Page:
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Pope and Doctor of the Church             Feast Day: September 3

St. Gregory, born in Rome about the year 540, was the son of Gordianus, a wealthy senator and at the height of his renown when he retired to enter religion, and to become eventually one of the seven cardinal-deacons in charge of the poor and the suffering in the hospitals of Rome. Gregory's mother, Sylvia, left him to enter a small oratory near Saint Paul's in Rome, where she led a life of such austerity and holiness that she was a constant edification to the Catholics of Rome during her lifetime, and was canonized by the church after her death. The feast of Saint Sylvia is celebrated every year on November 3. And that is not all. Besides his mother, two of Saint Gregory's aunts were canonized. They are his father's sisters, Saints Tarsilla and Aemiliana, of whom Pope Gregory often speaks in his writings. 

Gregory later renounced the world and became one of the seven deacons of Rome. After he had acquired the usual thorough education, Emperor Justin the Younger appointed him, in 574, Chief Magistrate of Rome, although he was only thirty-four years of age.

After the death of his father, he built six monasteries in Sicily and founded a seventh in his own house in Rome, which became the Benedictine Monastery of St. Andrew. Here, he himself assumed the monastic habit in 575, at the age of thirty-five.

After the death of Pelagius, and against his own will, St. Gregory was chosen Pope by the unanimous consent of priests and people. Now began those labors, which merited for him the title of Great. His zeal extended over the entire known world, he was in contact with all the Churches of Christendom and, in spite of his bodily sufferings, and innumerable labors, he found time to compose a great number of works.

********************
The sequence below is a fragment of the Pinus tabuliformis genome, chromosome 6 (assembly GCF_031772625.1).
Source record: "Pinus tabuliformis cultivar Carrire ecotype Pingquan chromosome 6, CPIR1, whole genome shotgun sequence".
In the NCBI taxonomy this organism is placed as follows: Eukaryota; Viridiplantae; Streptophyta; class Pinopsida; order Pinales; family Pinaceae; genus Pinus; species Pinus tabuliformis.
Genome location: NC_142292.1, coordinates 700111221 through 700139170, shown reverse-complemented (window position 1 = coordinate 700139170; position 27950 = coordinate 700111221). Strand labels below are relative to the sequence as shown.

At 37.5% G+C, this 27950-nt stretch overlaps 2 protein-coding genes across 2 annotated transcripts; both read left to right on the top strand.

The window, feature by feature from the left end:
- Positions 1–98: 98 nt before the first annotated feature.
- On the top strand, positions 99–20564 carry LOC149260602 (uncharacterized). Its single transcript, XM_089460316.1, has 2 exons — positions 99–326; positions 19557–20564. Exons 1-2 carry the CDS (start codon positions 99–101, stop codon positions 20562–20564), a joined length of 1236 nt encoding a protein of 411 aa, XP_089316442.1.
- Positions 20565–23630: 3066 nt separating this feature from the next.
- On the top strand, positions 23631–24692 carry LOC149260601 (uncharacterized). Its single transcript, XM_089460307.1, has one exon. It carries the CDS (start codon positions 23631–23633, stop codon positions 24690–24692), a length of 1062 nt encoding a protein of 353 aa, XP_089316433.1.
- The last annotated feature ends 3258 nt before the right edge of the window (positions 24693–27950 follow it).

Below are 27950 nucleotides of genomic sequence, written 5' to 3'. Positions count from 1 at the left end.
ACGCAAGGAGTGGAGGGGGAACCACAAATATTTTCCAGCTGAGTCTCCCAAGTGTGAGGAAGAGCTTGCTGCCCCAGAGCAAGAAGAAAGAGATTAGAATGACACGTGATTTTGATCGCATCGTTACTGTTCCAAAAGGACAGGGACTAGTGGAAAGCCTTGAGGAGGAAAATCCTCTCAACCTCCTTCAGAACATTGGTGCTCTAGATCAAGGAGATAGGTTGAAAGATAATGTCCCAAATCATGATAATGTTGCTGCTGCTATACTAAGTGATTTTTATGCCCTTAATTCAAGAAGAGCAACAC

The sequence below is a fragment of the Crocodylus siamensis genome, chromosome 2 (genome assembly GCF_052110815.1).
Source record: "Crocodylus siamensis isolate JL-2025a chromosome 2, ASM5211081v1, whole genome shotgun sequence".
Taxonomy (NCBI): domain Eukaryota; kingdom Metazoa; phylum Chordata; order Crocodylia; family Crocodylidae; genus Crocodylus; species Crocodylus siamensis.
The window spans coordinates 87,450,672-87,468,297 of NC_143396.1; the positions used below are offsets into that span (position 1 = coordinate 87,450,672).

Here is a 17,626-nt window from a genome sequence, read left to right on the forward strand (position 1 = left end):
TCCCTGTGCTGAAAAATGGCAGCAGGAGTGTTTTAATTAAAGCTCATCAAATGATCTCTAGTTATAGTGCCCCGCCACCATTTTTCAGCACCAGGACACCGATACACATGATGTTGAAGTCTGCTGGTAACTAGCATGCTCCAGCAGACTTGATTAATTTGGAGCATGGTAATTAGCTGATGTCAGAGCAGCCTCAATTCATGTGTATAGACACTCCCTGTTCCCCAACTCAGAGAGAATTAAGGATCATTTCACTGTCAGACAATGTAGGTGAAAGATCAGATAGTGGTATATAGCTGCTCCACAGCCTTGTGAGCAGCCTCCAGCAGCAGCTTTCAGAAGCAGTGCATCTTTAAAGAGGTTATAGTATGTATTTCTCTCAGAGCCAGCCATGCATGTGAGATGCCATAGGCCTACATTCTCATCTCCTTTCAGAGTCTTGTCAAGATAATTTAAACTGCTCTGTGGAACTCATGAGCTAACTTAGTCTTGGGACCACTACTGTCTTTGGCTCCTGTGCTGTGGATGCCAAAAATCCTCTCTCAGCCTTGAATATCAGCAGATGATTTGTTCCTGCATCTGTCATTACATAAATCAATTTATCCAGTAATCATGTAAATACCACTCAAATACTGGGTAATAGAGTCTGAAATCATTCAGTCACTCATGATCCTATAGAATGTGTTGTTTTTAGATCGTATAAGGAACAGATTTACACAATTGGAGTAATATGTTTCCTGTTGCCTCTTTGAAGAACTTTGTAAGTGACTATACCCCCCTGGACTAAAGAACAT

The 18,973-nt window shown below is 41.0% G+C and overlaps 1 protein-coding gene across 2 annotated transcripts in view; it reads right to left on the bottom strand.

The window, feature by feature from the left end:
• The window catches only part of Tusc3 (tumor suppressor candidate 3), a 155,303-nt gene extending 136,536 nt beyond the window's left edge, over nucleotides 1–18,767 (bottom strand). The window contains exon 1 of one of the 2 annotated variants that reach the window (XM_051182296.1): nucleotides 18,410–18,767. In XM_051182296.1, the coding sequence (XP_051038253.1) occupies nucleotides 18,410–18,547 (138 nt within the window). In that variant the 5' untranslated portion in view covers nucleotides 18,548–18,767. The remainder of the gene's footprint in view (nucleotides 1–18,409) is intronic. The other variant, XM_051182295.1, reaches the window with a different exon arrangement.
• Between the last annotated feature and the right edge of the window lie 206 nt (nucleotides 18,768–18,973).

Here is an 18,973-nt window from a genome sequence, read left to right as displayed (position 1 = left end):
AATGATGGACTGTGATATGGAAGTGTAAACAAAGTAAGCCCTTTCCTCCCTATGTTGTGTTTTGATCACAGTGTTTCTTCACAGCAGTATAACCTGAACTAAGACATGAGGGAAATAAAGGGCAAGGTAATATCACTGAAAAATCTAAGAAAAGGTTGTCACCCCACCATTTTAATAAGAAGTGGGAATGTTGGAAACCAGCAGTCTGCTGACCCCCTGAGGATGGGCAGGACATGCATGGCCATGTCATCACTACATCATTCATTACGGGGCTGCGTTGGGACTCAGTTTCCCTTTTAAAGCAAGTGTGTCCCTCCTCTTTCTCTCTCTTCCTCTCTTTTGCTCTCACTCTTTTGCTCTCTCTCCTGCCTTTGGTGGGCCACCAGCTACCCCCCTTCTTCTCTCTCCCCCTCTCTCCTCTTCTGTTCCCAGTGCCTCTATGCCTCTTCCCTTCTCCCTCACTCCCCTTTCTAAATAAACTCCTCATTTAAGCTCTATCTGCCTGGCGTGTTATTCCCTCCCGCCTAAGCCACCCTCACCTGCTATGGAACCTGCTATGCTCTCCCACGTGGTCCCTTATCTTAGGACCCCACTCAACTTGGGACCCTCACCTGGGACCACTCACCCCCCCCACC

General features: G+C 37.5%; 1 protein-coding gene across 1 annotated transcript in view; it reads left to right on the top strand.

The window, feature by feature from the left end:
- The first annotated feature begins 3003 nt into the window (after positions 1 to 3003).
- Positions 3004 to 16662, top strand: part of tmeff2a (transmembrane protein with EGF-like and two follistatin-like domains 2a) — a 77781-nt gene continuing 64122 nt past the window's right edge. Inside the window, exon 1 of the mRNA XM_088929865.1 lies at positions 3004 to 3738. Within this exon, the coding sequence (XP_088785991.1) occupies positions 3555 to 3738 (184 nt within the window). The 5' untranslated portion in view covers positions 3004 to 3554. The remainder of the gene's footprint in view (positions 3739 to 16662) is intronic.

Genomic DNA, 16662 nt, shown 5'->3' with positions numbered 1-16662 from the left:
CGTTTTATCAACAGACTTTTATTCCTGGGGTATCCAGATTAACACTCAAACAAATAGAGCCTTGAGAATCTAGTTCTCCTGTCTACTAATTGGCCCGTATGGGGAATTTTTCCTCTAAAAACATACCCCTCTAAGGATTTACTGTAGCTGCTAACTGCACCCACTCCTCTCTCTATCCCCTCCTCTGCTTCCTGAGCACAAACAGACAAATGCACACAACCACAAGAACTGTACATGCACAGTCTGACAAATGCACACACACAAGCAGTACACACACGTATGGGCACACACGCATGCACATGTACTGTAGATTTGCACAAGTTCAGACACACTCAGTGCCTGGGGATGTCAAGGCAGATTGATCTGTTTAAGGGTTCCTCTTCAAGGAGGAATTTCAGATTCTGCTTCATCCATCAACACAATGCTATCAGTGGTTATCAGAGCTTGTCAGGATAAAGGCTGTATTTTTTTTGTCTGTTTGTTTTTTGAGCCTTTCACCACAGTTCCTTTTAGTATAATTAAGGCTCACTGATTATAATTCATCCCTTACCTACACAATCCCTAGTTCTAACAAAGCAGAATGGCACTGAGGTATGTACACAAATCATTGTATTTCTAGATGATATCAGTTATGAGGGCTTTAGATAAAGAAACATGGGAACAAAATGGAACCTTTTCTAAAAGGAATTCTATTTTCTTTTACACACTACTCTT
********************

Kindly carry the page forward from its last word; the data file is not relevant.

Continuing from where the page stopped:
There has been a revival also in our day of the beautifully reverent "Gregorian Chant", named in honor of Saint Gregory's patient labor in restoring the ancient chant of the Church and in setting down the rules to be followed so that Church music might more perfectly fulfill its function. Pope Gregory held that the place of Church music was a subordinate one. It should never provide, he said, anything more than a background for the sacred reenactment of Calvary. It should never draw attention to itself, and away from the Holy sacrifice of the Mass. It should, while disposing the minds of the faithful to profound reverence of God, and making more ardent the love of their hearts for Him, never become an end in itself. 

He is known above all for his magnificent contributions to the Liturgy of the Mass and Office. He died on March 12, 604. He was canonized immediately after his death, by the unanimous acclaim of his people. Later, because of the volume, the extraordinary insight and the profundity of his writings, the depth and extent of his learning, and the heroic holiness of his life, the Church gratefully placed him beside Jerome and Ambrose and Augustine. Saint Gregory the Great became the fourth of the Church's four great Doctors of the West.